College Chat: How to Really Win

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Ellen Ring Photo Credit: Contributed

This week was the most intense, and to some, most important week of the college year. Greek Week is a time at Villanova when all the sororities and fraternities gather together for lively (and often slightly passive aggressive) events to battle for the glorious title of “Greek Week Champions,” known to the more competitive personalities as “best fraternity and sorority on campus.”

Events for the week include a tug-of war, three-on-three basketball tournament and dance performance, among other things. The boys tend to joke around and make fun of the competition, but the girls take each event very seriously with matching outfits, posters and rowdy cheering and boasting.

My favorite part of the week this year was the coin war: every Greek organization has a bucket and their job is to fill it with coins to earn points, while the other groups have to fill it with bills to negate points. Whoever has the most positive points by the end of the week wins the event, but all the money is donated to a worthy local cause.

It seems pretty simple, and begins as such, but once a sorority is in the running for Greek Week Champion, this event becomes increasingly akin to The Hunger Games. If the buckets close at 2 p.m., you will see sorority women lurking in shadows and around corners at 1:55, waiting to race to the table and put a week’s pay into other sororities’ buckets.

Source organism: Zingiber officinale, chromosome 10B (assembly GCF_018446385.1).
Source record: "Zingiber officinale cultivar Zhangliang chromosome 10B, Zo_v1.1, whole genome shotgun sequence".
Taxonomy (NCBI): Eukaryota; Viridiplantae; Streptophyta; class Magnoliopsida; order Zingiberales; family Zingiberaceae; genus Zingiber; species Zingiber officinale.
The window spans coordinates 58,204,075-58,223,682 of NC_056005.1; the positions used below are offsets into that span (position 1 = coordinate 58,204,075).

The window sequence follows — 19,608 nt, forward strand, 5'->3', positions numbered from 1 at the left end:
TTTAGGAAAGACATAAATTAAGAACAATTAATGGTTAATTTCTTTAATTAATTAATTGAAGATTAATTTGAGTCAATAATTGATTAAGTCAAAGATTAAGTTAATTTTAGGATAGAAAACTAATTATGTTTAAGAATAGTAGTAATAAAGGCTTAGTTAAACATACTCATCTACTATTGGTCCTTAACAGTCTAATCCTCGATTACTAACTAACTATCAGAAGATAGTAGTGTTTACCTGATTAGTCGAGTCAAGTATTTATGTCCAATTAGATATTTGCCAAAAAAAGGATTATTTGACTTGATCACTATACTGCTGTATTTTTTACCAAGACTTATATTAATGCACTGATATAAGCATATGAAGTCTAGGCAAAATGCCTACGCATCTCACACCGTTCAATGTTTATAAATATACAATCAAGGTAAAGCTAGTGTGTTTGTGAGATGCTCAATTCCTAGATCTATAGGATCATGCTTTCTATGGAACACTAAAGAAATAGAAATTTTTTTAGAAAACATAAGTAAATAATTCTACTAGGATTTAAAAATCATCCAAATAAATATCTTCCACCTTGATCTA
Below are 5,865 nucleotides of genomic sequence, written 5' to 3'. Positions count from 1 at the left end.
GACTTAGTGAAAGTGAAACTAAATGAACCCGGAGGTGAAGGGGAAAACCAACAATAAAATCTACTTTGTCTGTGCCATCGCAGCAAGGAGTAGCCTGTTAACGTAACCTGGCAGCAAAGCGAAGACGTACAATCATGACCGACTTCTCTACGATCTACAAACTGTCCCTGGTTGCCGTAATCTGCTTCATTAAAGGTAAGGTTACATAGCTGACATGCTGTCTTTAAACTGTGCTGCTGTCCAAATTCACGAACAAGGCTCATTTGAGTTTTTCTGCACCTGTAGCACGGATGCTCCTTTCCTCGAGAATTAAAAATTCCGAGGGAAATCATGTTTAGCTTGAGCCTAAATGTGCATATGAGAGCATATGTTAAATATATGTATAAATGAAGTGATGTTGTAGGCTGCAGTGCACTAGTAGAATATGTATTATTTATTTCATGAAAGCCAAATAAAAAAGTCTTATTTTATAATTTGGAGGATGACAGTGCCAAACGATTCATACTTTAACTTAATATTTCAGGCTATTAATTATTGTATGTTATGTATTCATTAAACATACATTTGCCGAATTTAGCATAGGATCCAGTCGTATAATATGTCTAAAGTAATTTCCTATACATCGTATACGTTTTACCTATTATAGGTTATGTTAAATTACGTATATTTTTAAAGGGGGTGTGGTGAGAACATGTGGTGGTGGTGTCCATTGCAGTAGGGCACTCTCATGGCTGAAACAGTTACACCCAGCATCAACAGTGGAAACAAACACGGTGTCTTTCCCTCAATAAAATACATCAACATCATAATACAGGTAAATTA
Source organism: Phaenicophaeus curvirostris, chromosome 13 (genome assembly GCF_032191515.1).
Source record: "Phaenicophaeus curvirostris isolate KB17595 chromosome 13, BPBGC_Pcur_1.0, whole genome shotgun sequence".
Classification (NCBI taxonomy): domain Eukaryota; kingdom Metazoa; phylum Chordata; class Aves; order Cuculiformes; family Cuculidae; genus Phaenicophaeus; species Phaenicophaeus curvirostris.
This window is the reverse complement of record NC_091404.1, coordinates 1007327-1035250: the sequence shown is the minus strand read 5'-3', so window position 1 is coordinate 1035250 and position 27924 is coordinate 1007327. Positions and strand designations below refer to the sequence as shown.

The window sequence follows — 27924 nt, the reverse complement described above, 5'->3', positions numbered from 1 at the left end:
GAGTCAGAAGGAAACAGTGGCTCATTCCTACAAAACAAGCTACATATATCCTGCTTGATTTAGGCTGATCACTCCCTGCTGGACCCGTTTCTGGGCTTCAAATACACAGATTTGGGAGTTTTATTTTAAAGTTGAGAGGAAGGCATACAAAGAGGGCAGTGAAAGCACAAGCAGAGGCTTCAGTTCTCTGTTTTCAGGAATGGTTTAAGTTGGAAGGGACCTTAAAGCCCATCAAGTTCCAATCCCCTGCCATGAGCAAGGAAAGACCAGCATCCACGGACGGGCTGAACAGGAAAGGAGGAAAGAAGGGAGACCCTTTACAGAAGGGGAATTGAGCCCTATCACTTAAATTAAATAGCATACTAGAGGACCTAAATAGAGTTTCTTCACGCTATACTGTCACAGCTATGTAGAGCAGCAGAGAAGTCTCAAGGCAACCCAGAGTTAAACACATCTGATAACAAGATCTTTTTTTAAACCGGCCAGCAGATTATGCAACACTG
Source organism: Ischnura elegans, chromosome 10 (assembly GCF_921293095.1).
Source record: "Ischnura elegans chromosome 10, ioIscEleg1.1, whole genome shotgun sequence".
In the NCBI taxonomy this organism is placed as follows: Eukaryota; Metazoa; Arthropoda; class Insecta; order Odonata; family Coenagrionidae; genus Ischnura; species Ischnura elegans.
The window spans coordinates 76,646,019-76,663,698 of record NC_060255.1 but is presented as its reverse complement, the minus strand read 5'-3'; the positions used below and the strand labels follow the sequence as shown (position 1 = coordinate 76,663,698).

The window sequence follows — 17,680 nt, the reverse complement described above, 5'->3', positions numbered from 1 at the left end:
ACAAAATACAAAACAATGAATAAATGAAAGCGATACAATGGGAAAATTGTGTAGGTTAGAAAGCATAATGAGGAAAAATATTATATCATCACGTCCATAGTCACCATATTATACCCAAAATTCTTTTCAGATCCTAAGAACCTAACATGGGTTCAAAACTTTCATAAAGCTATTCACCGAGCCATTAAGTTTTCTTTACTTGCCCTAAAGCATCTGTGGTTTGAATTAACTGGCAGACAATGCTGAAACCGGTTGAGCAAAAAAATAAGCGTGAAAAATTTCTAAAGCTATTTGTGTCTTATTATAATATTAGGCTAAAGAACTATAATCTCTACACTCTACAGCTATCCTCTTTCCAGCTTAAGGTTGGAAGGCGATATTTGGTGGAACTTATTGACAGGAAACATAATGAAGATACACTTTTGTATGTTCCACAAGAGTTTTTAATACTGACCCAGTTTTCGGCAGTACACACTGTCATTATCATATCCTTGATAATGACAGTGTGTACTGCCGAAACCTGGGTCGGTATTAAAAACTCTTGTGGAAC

Girls walk through campus with huge canisters of change, triumphantly drowning the contents of their bucket in a fountain of charity. There are dirty looks and sighs, and there is trickery. This year my sorority took the brunt of the action. This event soon became my favorite though, because of the response that my fellow sisters had to our sudden increase in charitable giving due to our star status in Greek Week.

Midway through the week, I donned my Chi Omega shirt and walked towards the middle of campus with my coffee can of change (proving once again that money and coffee together achieve great things.) When I got to our bucket, I was greeted by at least a handful of twenty-dollar bills. Shocked at the malice of our rivals, I buried them in coins and went on my way, thinking about all those bills. They were meant to hurt my friends and me, make us lose the title that we had worked so hard for… But I realized I wasn’t mad.

I couldn’t stop thinking about this year’s benefactor, North Light Community Center. I had volunteered at their afterschool program during my and sophomore year and couldn’t help but recall all the kids and how happy they were every time they got a new kickball, boxes of crayons, or extra chocolate milk at snack time.

Each day of Coin Wars, there was somewhere near $400 in our bucket (they actually had to replace it with a bigger one as our lead increased during the week). A box of 24 Crayola crayons is $2.

“Go ahead, ruin my day!” I began to think, as I watched our bucket fill up with bills and imagined two hundred boxes of crayons a day being shipped to North Light.

Once I shared this thought with my sisters, the giving spirit grew. We started to quietly refer to Coin War as a philanthropy event for our sorority. We donated more and more from our own savings, evening out the score while supporting the great cause. With some positive thoughts, we turned what could have been a spiteful, petty, on-campus rivalry into what probably could pay for a new wing of the North Light Community Center. We ended up winning the title of Greek Week Champions, but to Chi Omega at Villanova, nothing could be greater than the feeling that all the competition we fostered benefitted a greater good.

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